- Two cards went into the main set: and . In general you probably can't tell anything from the names of transplanted cards, which may have been changed anyway; but in this case they weren't and you can: feasting and chancellors fit right into this set.
- left the set and then became a promo. I am kind of embarrassed by it - it left this set because it didn't add enough to the game, and then it became a promo and well that's still an issue, right? It does at least have the merit there of not making people feel as much like they have to have it. But the thing is, we found out we needed the promo the same day it was needed. There was no time to test a new card, and Envoy was one of a small number of cards that had actually had some external playtesting (other than the cards in the set, which I didn't want to give up). And I do like the card; it totally could have made a later expansion, providing some card-drawing for that expansion and a new experience, if not new decks. They can't all be . It's just sad to have this early on because each card matters more now; with just the main set you only have 25 cards and this one does not carve out much new territory. Anyway I suggested it for the promo and it escaped to promo-land and so much for that. Over time it will matter less that it doesn't add so much.
- There was that broken card that replaced. W. Eric Martin is the one who reported a friend of his getting over 50 coins in a turn with this. Well if I make a fixed-up version I will tell you all about it then.
- There was that reaction card that didn't make it. It tied into the one-shot theme and just wasn't useful enough without it.
- There was the attack that replaced. I tried three different versions of it, all one-shots, and well people don't like one-shots. It was considered for the promo but just hadn't had any fans.
- There was another one-shot attack. There was a one-shot card-drawer that moved to a later set. There was another card that was sometimes a one-shot. There was an exotic one-shot that became a non-one-shot and moved to a later set.
- There was a vanilla card. These are cards that just have some mix of +'s. I think they're worth doing at the rate of like one per expansion or so. They're really uninteresting to hear about but can still fill some important function in the set. There are six in the main set ( ) and people do like most of them. But they're not too exciting in expansions. Anyway there was one and it didn't stick around and that's why. The set already had and and that was plenty of vanilla. It could still show up later, if I ever need exactly what it offers.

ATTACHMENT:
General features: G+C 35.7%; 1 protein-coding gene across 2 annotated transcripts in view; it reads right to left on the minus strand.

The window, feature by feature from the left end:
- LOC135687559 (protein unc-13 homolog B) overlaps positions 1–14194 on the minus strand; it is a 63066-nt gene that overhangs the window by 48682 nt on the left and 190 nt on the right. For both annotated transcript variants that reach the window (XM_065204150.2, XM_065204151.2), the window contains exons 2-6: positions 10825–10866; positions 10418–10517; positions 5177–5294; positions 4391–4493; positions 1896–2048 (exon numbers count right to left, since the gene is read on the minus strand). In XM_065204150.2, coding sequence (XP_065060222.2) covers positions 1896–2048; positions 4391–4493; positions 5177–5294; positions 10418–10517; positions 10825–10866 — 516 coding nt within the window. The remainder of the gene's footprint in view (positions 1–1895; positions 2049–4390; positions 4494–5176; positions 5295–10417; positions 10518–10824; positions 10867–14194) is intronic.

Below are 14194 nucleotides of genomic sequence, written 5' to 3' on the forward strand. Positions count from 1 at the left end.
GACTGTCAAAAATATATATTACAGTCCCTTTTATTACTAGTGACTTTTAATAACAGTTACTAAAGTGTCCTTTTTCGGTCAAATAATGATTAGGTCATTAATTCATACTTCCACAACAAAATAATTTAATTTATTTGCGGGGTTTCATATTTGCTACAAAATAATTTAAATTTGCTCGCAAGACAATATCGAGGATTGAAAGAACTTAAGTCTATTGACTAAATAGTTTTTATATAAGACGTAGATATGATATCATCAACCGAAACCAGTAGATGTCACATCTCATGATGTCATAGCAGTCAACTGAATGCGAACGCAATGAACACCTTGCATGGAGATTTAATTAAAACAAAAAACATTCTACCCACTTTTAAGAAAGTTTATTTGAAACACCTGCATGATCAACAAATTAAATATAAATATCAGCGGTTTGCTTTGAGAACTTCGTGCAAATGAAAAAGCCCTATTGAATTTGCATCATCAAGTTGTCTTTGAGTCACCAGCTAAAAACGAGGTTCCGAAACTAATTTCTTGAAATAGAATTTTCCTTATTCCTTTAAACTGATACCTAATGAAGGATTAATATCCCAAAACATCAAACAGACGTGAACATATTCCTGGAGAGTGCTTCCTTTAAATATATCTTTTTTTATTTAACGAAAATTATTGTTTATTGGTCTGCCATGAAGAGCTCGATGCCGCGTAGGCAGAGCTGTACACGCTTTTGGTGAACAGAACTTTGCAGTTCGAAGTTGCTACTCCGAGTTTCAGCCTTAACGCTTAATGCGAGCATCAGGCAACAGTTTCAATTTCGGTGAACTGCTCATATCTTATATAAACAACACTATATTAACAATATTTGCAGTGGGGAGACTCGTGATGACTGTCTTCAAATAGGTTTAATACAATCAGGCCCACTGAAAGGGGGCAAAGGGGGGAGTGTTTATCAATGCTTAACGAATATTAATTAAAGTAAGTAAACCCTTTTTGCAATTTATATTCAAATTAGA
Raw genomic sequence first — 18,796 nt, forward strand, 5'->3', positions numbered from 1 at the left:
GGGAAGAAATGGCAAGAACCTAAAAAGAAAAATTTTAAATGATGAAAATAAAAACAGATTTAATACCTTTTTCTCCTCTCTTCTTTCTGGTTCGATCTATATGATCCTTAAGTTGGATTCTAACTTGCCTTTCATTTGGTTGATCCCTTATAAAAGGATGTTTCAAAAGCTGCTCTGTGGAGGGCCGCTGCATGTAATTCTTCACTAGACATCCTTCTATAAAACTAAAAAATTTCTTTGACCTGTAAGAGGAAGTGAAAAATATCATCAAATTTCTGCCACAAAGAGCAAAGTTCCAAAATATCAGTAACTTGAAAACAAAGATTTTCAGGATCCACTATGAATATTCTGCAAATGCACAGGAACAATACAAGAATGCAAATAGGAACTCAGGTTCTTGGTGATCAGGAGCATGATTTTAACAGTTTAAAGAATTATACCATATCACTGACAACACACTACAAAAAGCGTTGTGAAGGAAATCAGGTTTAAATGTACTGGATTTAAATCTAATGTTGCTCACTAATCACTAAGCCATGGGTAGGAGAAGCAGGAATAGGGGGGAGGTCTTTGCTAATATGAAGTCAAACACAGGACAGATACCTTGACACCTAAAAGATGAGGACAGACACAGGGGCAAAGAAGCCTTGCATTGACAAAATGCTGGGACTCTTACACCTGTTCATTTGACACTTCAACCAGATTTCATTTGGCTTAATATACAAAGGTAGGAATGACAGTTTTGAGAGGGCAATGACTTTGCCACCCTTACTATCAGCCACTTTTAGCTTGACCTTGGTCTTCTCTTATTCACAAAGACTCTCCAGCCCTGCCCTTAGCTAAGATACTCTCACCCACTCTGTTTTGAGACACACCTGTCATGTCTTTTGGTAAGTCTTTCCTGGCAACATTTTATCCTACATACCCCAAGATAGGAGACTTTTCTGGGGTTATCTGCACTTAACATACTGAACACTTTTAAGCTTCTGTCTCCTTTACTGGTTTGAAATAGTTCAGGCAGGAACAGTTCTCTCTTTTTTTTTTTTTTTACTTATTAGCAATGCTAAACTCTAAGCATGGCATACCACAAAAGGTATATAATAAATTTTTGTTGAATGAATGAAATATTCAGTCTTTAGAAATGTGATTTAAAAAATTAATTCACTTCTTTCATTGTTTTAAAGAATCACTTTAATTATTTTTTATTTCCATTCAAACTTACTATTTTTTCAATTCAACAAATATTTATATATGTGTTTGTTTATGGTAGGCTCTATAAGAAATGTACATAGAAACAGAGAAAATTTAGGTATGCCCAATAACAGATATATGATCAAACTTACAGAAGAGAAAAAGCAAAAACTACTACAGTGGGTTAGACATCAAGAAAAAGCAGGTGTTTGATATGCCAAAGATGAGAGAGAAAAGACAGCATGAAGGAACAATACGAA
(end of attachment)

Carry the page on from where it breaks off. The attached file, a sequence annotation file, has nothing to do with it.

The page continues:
- There was an attack that could steal any type of card, not just treasures. I had a version that I thought was fair, but it slowed the game down way too much. That concept could still come back someday.
- There was a 2-coin "choose one" card with three weak and complex abilities. Not a crowd-pleaser.
- There was a card in the family that was worth 1 VP per 4 cards in your deck costing up to 2, other than and Confusion (a Curse-like card that just did nothing). is a better version of that concept; limiting it to cheap cards doesn't change much, since cheap cards are what you can most readily buy with . I mean it's different but not interestingly so. And counting is better than not counting them. This card predated , which was originally designed for a later set.
- There were a couple different cards that had "trash the top card of your deck" as a penalty. Talk about crowd-pleasing.
- There was another attack that trashed cards; replaced it. Prior to development of the main set, there were a bunch of cards in different expansions that were variations on "trash the top card of each other player's deck." Once it became apparent that that concept was flawed, all of those cards needed reworking, and some just died.
- There were two other cards that let you discard stuff for an effect, both of which could make it somewhere eventually in some form.
- There were two variants (at different times) that weren't interesting enough. has that slot now.
And that's that.
For more detail on the design of the cards see Secret History of the Intrigue Cards or the cards themselves.
 Recommended sets of 10
 Intrigue only